Thursday, 4 October 2018

Critical Week: Up against the wall


It's been another busy week in the screening rooms as I prepare to travel over the next couple of weeks. One of the bigger titles wasn't screened for most of the press, so I had to buy a ticket to see Venom, Tom Hardy's Marvel movie, a spin-off that has is again marred by that glut of murky grey digital animation. Otherwise, Hardy is charming and makes up for a rather dull plot. Life Itself was also a disappointment. From the creator of This Is Us, it's an over-ambitious multi-generational schmaltz-fest, but the acting is excellent (Oscar Isaac, Olivia Wilde, Antonio Banderas) and there are strong moments here and there. Much more fun, Johnny English Strikes Again returns Rowan Atkinson to the goofy James Bond spoof character. The film is very silly, but it's also genuinely funny.

Moving into art-film territory, Suspiria is Luca Guadagnino's remake of the Dario Argento classic, a bonkers satanic dance freak-out with Dakota Johnson and Tilda Swinton (both superb). White Boy Rick gives Matthew McConaughey another strong role as the dad to the title character (the excellent Richie Merritt), a teen caught between the FBI and 1980s Detroit drug kingpins. Joaquin Phoenix is solid as cartoonish Jim Callahan in the biopic Don't Worry, He Won't Get Far on Foot. As directed by Gus Van Sant, it's wonderfully experiential. And Chloe Sevigny and Kristen Steward are terrific in Lizzie, an offbeat period piece spinning the story of notorious murder suspect Lizzie Borden.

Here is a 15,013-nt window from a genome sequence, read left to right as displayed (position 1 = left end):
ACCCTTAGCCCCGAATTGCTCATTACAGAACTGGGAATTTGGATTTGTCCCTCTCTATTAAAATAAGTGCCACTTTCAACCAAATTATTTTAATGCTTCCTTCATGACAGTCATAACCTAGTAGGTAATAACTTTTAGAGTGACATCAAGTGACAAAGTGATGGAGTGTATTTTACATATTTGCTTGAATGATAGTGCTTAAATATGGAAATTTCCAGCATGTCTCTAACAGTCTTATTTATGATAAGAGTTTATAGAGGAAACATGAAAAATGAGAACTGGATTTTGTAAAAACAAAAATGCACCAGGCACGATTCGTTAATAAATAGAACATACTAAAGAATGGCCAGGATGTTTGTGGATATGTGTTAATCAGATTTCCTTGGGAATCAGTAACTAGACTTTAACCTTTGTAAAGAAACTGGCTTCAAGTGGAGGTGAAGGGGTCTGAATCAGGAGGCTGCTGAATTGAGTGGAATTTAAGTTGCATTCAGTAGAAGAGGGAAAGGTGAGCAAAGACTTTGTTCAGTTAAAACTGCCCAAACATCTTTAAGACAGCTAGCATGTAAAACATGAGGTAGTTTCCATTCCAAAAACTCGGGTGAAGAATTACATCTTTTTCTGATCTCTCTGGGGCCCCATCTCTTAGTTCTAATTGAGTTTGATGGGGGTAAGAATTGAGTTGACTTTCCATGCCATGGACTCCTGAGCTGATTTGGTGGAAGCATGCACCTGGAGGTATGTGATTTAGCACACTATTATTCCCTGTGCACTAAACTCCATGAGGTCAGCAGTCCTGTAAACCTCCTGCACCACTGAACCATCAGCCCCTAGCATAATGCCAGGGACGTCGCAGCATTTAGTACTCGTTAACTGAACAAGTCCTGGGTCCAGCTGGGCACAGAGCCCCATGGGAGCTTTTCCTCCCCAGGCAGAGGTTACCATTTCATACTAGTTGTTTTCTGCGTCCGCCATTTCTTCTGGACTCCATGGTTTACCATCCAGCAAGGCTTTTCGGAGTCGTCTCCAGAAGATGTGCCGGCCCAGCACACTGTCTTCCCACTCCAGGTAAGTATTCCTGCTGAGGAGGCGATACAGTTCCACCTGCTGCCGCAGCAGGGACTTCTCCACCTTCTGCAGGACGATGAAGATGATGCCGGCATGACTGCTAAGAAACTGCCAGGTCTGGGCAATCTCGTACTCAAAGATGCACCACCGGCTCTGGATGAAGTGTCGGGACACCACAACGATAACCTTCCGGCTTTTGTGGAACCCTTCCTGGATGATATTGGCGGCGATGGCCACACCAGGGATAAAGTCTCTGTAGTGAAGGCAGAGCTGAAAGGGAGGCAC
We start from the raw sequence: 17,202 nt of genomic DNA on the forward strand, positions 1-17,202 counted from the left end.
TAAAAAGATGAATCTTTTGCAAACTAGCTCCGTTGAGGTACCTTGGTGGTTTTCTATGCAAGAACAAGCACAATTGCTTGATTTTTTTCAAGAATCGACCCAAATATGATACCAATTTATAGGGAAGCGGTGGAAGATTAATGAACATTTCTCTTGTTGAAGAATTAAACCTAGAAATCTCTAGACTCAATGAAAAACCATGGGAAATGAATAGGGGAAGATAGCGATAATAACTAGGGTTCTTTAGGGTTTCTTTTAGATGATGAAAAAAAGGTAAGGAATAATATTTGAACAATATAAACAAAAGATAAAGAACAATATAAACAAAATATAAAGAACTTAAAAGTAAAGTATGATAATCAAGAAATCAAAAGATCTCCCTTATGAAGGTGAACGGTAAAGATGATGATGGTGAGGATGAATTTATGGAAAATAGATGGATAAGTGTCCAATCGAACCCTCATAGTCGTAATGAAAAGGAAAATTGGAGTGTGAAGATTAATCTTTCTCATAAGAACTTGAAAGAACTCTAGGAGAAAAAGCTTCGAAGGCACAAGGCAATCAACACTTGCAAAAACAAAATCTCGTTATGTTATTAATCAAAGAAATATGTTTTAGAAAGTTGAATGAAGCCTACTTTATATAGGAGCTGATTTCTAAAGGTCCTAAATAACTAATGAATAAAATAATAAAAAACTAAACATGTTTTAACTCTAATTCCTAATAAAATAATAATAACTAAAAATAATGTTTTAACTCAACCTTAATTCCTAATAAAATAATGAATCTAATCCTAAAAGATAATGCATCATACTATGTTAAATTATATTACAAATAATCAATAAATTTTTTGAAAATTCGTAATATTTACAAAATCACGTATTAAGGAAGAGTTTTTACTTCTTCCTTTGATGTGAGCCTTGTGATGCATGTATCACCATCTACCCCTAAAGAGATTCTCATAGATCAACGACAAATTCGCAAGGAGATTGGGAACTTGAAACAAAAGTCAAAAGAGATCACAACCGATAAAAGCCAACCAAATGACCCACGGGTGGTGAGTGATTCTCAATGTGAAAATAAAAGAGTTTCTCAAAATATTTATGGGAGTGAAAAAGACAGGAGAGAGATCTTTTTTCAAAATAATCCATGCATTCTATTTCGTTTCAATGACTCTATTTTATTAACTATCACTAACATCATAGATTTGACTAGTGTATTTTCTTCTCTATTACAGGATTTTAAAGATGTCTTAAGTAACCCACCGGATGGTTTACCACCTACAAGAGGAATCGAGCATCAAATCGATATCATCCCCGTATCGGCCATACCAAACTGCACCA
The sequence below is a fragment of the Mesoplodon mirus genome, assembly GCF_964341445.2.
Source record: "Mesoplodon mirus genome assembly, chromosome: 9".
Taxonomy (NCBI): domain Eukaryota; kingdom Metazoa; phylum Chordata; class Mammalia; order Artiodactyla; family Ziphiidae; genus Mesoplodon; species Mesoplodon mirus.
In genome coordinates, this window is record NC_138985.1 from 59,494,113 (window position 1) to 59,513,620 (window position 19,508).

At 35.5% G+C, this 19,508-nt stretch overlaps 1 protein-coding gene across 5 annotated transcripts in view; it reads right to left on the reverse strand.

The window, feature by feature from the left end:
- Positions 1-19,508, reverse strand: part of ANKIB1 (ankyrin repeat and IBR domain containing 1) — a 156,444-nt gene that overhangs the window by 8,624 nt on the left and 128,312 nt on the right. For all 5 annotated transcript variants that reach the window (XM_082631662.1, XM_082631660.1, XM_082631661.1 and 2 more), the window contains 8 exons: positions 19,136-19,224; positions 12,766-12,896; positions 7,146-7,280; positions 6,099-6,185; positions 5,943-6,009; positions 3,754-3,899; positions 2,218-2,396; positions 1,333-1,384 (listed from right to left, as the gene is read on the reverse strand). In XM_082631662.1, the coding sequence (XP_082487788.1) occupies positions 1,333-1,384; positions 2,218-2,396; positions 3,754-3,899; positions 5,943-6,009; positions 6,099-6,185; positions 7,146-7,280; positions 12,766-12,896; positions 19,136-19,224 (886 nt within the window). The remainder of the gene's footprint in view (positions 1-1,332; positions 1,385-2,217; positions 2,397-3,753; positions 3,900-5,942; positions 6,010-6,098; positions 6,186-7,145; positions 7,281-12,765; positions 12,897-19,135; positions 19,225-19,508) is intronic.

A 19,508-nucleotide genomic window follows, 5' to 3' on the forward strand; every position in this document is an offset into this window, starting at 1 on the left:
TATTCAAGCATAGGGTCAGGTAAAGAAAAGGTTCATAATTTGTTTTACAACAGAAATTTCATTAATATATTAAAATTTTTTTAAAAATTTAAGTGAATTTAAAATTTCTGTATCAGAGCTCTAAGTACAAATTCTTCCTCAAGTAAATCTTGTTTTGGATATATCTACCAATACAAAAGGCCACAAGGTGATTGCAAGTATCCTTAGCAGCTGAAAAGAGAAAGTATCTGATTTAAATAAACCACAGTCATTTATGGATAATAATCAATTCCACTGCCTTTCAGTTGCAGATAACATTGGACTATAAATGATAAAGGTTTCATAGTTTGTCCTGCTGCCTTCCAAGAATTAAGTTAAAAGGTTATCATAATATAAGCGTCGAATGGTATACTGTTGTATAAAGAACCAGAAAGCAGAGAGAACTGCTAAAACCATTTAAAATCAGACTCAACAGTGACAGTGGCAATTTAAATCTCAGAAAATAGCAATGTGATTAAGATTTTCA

Even further afield, An Evening With Beverly Luff Linn is a thoroughly nutty and oddly loveable comedy-drama with Aubrey Plaza and Jemaine Clement. Papi Chulo is an involving drama about an odd friendship between Matt Bomer and a hired workman (Alejandro Patino). Cruise is a nostalgic teen romance set in late-80s Queen. There were also two gems from Scandinavia: Border is an indescribably brilliant fairy tale from Sweden, while Heavy Trip is a hilariously engaging road movie about a scruffy death metal band from Finland. Made in Germany because it could never be made in Iran, Tehran Taboo is a beautifully animated story of young people fighting an oppressive culture. And Testosterone: Volume One is a collection of four shorts, three of which are about very mopey gay men, while the other is a black comedy about murdering a friend.

I have no plans to see any films at all over the next 10 or 11 days, as I will be travelling halfway around the world on a charity trip. I'll blog about that afterwards! I return to London in time for the last four days of the London Film Festival, so will be playing catch-up then.

Tuesday, 2 October 2018

26th Raindance: Pop the question